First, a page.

MIDORI | INTERPRETATION
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INTERPRETATION

Photo: T. Oda

Every work of music needs an interpreter to give it life, interpretation being the crucial component in performance by which every artist is ultimately judged. How is an interpretation arrived at? What takes place within the mind of the performer? Can interpretation be learned?

There is no single ‘solution’ or correct way to interpret a piece of music. I do not believe that interpretation is a matter of ‘godly inspiration and mystery best left alone.’ Rather, it is an intricate combination of processes–a complex mixture of logic (knowledge and thinking), listening, and responding to the music, Most certainly, imagination and creativity play decisive roles in making these elements of interpretation interface.

Simply stated, music communicates a message that can be received and internalized by the listener. The successful interpretation of a work has everything to do with the clarity, insight and power with which this message, or story, if you will, is conveyed to the listener and its consequent impact.

When I was a youngster, my mother told me that I must “always tell a story” with my music. When I was eight years old and played Bach’s Chaconne, the story I told, about “my little dog who died and went to heaven,” is now only a charming anecdote; a story in music is not that simple. From early on, I knew that this was not what my mother meant. In fact, it was absolutely a last resort when she had to encourage my imagination with a tangible plot and name-able characters. A musical story has a dramatic line without an explicit scenario. It is a musical journey in which the experiences (or stories) of the listener, the player, and their surrounding worlds come together.

The role of an interpreter is indeed an important one and one that I take very seriously. Learning to think plays an important role in the developing artistic and communicative process, although it is not the only factor. The performer must first understand the format, the shape, and the construction of the musical work. This is a basic given but it is often ignored. The work must then be interpreted so that the logical components can be communicated in a musically coherent manner. This takes time, patience, trial-and-error, and experience.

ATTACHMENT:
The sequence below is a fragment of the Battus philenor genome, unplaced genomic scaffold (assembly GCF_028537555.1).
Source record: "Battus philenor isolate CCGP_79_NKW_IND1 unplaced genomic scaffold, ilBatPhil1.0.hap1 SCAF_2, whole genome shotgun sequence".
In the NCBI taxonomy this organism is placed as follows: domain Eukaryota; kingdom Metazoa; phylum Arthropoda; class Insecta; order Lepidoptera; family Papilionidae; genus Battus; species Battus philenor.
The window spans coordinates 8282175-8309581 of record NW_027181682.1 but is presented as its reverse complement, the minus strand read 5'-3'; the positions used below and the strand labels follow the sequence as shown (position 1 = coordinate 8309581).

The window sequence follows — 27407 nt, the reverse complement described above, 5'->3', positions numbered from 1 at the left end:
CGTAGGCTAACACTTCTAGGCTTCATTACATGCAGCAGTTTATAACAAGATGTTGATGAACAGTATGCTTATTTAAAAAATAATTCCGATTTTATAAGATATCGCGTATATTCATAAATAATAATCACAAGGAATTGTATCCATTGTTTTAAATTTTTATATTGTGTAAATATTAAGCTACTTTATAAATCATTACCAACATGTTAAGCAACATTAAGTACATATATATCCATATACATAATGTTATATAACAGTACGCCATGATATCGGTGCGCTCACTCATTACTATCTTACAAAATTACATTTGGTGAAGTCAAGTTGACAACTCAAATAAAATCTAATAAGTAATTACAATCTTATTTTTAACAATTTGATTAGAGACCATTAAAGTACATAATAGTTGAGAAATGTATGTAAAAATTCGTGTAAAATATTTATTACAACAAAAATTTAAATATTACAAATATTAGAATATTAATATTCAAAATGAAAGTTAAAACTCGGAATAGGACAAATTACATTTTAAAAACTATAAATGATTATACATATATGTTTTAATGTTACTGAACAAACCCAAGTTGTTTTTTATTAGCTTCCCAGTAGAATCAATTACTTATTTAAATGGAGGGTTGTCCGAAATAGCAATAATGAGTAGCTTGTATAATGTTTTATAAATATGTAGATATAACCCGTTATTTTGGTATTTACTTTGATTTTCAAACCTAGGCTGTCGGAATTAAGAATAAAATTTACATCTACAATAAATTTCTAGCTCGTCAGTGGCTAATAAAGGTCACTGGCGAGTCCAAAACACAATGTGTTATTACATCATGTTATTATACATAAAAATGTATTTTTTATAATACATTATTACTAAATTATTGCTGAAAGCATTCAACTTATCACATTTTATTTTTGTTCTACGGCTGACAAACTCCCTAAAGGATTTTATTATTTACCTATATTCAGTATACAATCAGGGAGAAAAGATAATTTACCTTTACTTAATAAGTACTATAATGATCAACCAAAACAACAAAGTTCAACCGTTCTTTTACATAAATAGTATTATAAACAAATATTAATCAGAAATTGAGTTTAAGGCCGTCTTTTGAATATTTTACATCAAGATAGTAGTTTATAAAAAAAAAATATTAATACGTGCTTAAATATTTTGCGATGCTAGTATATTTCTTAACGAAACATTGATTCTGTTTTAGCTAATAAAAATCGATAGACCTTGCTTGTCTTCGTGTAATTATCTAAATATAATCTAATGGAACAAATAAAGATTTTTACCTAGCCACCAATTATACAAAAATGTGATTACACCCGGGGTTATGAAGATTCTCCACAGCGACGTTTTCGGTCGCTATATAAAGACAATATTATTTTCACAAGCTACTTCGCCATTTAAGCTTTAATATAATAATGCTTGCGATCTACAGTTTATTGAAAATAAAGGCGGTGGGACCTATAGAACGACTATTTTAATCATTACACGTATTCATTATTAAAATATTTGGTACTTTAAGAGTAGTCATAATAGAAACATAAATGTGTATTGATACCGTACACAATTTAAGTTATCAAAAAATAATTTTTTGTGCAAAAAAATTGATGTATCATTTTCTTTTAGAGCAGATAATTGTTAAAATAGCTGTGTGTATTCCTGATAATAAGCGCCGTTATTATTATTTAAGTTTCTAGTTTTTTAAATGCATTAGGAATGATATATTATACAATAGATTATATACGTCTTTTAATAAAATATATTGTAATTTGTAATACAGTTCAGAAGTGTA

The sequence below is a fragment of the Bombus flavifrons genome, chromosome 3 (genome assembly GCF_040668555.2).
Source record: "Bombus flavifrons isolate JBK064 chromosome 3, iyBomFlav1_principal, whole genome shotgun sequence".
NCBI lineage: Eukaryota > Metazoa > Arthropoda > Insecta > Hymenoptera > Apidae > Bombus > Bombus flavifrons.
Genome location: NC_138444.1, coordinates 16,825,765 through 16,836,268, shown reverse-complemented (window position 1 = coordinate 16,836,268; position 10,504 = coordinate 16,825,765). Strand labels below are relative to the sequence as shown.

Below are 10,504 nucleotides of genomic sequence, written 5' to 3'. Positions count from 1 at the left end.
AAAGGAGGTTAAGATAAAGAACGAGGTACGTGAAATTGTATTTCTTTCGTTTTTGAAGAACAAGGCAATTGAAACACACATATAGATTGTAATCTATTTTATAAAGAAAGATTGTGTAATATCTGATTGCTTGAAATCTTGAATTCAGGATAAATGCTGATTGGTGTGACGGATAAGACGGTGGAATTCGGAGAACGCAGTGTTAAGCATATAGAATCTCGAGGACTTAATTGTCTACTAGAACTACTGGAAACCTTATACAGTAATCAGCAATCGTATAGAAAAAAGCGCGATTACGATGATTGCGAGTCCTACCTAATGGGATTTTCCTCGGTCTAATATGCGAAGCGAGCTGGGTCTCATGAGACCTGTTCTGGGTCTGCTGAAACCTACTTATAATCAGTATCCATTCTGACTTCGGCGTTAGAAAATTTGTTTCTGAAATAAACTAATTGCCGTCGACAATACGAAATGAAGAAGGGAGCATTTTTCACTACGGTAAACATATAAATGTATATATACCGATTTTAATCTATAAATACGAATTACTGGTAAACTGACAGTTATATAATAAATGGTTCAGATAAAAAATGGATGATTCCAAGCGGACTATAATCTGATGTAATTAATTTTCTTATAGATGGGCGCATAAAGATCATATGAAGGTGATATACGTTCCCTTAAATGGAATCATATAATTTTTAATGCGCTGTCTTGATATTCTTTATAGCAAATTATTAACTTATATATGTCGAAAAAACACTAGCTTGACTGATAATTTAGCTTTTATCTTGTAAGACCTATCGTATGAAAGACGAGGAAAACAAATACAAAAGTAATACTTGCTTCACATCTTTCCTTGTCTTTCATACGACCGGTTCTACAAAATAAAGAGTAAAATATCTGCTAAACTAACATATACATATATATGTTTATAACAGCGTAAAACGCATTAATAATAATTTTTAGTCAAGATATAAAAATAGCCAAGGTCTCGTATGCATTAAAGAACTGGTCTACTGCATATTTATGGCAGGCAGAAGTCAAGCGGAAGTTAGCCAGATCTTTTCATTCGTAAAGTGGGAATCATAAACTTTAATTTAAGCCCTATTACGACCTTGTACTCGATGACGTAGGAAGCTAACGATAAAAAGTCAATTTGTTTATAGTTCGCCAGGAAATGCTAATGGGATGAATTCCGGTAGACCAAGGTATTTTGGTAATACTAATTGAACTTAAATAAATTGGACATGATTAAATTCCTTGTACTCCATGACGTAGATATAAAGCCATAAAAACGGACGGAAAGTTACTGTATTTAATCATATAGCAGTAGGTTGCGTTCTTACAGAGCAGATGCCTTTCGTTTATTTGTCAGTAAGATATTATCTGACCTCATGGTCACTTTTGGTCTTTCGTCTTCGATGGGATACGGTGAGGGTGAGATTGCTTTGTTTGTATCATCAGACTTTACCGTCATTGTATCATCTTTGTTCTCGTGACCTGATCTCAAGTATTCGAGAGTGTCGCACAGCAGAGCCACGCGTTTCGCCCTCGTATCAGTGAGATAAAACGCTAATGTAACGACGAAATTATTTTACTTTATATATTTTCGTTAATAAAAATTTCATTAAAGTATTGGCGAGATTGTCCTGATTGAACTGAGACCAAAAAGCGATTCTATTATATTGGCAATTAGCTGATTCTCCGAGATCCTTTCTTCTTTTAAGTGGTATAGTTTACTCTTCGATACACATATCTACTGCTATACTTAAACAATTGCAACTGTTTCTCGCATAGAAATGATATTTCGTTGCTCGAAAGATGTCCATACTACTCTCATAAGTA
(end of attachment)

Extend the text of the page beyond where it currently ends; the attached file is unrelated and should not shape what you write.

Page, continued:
When a musician looks at a score, he or she tries to de-code the intentions of the composer as printed on the page. Because there are many ways to interpret, or to execute, these markings, from the start there exist individual ways to express them.

In my teenage years, as I tried to find the best way to interpret music, I listened to performances by other artists, read written analyses of music and watched musicians discussing their points of view in particular works. It was still beyond me at that point to know that there was no simple way to ‘achieve’ interpretation. That it was a case of complicated, interwoven micro-processes rather than a single method was a difficult lesson to learn. I listened to many recordings—particularly of vocal literature—-trying to get under the skin of the performers, to breathe along with them, to understand why they did what they did and how they came to their interpretations. I also asked myself why I reacted as I did to particular performers or performances. It was never my intention to imitate them but I wanted to know how others did what they did.